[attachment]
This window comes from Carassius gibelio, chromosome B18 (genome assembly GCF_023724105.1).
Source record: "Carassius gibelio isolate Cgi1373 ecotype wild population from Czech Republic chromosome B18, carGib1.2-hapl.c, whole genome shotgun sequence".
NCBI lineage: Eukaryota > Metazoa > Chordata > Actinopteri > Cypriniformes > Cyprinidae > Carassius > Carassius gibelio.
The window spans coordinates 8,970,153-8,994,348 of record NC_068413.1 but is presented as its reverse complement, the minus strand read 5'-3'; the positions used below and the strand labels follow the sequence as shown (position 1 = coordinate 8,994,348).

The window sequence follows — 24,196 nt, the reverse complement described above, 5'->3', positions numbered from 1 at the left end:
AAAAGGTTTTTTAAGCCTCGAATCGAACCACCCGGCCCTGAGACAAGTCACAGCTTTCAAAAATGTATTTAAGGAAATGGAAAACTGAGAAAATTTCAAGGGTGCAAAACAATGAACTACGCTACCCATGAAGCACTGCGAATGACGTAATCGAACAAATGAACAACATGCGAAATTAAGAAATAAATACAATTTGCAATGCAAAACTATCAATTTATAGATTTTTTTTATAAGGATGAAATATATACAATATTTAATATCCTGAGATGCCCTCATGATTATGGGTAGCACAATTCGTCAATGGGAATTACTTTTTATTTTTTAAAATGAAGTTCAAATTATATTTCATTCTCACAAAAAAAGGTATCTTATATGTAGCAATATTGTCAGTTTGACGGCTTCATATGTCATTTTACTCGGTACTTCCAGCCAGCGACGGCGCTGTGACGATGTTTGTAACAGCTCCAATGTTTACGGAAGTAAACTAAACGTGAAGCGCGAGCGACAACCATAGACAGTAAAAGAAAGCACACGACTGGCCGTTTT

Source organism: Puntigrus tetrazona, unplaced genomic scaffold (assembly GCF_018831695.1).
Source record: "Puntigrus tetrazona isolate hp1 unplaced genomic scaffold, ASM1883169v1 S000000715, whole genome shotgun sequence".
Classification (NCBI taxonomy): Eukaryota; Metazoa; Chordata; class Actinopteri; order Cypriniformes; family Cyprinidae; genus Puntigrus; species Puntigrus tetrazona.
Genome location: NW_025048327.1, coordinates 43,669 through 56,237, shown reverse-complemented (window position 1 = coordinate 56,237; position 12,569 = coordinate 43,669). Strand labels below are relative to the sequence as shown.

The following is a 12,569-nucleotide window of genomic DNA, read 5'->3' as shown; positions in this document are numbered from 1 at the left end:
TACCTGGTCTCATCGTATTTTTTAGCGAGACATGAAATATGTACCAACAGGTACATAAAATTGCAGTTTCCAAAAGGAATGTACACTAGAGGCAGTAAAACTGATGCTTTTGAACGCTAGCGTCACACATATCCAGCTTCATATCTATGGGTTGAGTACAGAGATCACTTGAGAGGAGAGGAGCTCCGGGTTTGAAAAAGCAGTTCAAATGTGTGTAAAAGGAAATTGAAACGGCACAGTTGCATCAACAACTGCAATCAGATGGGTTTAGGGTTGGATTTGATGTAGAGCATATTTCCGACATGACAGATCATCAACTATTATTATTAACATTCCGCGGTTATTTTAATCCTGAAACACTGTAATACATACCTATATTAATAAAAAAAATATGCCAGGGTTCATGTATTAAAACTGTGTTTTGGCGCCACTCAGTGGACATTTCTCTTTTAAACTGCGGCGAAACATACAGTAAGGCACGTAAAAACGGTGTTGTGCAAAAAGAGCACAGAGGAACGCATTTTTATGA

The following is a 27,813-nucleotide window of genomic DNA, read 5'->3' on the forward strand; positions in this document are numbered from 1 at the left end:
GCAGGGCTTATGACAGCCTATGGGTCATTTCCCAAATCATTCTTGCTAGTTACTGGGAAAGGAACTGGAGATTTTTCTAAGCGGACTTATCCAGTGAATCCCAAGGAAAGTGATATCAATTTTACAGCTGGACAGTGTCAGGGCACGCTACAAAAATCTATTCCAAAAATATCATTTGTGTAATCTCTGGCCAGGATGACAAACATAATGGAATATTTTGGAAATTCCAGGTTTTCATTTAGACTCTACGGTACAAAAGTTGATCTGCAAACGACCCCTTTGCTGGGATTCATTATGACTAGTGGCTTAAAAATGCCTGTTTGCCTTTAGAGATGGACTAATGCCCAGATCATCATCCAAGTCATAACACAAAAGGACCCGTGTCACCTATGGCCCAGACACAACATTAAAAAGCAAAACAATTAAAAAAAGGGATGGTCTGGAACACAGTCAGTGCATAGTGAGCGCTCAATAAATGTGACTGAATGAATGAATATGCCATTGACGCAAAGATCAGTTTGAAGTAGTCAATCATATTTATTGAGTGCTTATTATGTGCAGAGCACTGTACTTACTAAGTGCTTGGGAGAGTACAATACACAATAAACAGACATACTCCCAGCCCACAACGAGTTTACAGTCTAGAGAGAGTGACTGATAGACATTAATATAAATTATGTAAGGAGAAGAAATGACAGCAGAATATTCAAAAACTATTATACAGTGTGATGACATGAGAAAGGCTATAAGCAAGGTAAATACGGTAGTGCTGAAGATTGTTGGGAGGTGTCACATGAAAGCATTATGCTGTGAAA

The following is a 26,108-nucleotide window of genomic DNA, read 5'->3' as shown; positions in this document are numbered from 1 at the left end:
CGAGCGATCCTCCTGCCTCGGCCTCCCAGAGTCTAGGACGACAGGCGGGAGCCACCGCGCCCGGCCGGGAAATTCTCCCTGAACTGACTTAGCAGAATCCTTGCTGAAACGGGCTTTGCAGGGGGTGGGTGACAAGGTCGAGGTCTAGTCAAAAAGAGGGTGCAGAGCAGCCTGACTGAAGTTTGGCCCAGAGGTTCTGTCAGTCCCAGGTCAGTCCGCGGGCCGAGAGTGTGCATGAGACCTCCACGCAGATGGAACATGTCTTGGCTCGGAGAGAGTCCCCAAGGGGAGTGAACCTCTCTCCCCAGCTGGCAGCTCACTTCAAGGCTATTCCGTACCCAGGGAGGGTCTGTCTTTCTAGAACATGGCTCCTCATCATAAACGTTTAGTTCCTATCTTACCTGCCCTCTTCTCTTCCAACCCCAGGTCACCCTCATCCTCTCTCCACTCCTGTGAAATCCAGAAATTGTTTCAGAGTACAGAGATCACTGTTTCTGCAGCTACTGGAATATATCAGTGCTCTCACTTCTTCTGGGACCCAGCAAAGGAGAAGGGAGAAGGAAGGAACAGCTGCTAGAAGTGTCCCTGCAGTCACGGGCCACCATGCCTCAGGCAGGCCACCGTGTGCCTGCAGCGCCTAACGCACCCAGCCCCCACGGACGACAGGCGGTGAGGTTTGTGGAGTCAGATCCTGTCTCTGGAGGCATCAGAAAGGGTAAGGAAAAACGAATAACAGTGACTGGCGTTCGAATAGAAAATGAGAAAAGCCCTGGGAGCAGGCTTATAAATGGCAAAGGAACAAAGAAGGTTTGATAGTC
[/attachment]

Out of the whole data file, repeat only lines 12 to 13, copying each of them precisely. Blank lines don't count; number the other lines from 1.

TACCTGGTCTCATCGTATTTTTTAGCGAGACATGAAATATGTACCAACAGGTACATAAAATTGCAGTTTCCAAAAGGAATGTACACTAGAGGCAGTAAAACTGATGCTTTTGAACGCTAGCGTCACACATATCCAGCTTCATATCTATGGGTTGAGTACAGAGATCACTTGAGAGGAGAGGAGCTCCGGGTTTGAAAAAGCAGTTCAAATGTGTGTAAAAGGAAATTGAAACGGCACAGTTGCATCAACAACTGCAATCAGATGGGTTTAGGGTTGGATTTGATGTAGAGCATATTTCCGACATGACAGATCATCAACTATTATTATTAACATTCCGCGGTTATTTTAATCCTGAAACACTGTAATACATACCTATATTAATAAAAAAAATATGCCAGGGTTCATGTATTAAAACTGTGTTTTGGCGCCACTCAGTGGACATTTCTCTTTTAAACTGCGGCGAAACATACAGTAAGGCACGTAAAAACGGTGTTGTGCAAAAAGAGCACAGAGGAACGCATTTTTATGA

The following is a 27,813-nucleotide window of genomic DNA, read 5'->3' on the forward strand; positions in this document are numbered from 1 at the left end: